In protestant times, sin was considered to be part of breaking the law. Sin not only hurts one in the church’s eyes but also in the townspeople’s eyes. Sin can lead to guilt and guilt can tear away at the body both physically and mentally. Both sin and guilt are represented in Nathaniel Hawthorne’s The Scarlet Letter which reveals the disintegration of the individual psyche: a tendency for the life of the body, the mind and the soul to fall apart due to sin, like the broken and isolated lives of both Chillingworth and Dimmesdale.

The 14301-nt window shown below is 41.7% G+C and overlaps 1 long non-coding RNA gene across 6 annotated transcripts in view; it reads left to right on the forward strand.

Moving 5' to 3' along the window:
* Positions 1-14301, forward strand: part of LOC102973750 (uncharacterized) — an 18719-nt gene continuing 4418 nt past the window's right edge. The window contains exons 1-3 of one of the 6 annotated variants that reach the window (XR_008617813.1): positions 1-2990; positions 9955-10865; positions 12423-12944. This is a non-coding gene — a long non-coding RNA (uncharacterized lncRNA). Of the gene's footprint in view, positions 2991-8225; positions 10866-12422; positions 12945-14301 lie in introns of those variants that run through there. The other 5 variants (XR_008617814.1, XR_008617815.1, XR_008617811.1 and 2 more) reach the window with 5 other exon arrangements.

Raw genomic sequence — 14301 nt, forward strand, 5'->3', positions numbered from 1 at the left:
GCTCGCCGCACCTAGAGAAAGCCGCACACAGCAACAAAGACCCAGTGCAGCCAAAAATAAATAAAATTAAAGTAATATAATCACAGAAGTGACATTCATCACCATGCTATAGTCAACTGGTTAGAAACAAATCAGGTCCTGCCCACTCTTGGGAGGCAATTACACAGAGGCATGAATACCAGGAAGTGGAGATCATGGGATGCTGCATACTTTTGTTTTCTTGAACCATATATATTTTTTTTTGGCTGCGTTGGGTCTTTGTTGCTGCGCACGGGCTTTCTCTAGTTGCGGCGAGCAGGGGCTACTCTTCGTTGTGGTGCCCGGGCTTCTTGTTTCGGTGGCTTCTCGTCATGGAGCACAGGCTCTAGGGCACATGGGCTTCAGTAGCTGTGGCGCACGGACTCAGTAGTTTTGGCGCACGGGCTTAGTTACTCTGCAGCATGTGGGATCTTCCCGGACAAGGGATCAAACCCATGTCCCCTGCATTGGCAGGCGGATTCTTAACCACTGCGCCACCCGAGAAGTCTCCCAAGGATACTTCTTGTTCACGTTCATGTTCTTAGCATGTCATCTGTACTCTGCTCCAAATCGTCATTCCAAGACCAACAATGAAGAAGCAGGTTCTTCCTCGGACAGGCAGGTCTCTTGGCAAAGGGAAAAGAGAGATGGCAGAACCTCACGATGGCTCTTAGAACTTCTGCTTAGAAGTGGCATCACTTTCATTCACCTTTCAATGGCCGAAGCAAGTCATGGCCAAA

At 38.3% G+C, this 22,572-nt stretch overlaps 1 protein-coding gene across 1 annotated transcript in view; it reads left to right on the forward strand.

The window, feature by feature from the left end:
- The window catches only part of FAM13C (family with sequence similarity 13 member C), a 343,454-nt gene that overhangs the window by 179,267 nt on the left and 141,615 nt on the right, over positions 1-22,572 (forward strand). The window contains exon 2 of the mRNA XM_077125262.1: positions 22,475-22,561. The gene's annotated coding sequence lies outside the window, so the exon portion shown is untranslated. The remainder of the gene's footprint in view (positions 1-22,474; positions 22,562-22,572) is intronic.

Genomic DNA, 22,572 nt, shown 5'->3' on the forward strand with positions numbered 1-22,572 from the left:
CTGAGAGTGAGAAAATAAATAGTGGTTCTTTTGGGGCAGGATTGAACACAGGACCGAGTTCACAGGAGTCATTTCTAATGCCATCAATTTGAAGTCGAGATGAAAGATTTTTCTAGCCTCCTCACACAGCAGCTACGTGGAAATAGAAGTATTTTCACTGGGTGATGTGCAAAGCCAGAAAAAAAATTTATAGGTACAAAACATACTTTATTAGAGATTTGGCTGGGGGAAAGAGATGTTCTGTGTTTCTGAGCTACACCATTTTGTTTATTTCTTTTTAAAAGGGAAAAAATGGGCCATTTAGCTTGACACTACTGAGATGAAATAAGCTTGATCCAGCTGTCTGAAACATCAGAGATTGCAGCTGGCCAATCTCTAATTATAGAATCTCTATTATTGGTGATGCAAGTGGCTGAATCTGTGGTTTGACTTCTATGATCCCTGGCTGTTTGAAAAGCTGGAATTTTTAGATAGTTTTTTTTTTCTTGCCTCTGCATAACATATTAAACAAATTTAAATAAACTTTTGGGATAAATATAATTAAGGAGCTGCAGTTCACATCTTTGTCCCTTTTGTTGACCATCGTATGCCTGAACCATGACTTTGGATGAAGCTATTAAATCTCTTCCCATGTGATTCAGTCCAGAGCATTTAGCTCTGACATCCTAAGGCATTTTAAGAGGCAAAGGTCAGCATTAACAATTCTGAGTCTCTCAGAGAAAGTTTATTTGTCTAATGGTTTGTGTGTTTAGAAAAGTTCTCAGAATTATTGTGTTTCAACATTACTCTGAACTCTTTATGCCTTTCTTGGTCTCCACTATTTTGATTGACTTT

The body deteriorates in both Dimmesdale and Chillingworth because of the secrets and lies that each character holds. One way Dimmesdale’s body deteriorates is when he starts his acts of penance. “He fasts and keeps vigils, night after night” (Hawthorne 135). Dimmesdale refuses to eat or sleep as an act of penance for his wrongdoings with Hester. Dimmesdale thinks his penance will purify his soul but he never feels better about what he has done. Dimmesdale’s body also deteriorates when he becomes sick. “Mr. Dimmesdale’s health was beginning to fail. He began to look pail and ghostly” (Hawthorne 107). Because Dimmesdale refused to eat or sleep, he began to look and feel sick and was ordered to stay with Chillingworth so that the doctor could help with his health. His death is the ultimate deterioration of Dimmesdale. After Dimmesdale’s confession of his sins to the townspeople he said farewell, “That final word came forth with the minister’s expiring breath” (Hawthorne 234). It was to late for any confession from Dimmesdale, for he was already dying from the horrible condition he put upon himself from guilt of his wrongdoings with Hester. Chillingworth is also a perfect example for the deterioration of the body because of the way he ages and also because of the nickname he gets from Pearl. Chillingworth’s deterioration of his body begins when he ages and looks old. After seeking revenge on both Hester and the unknown lover,...
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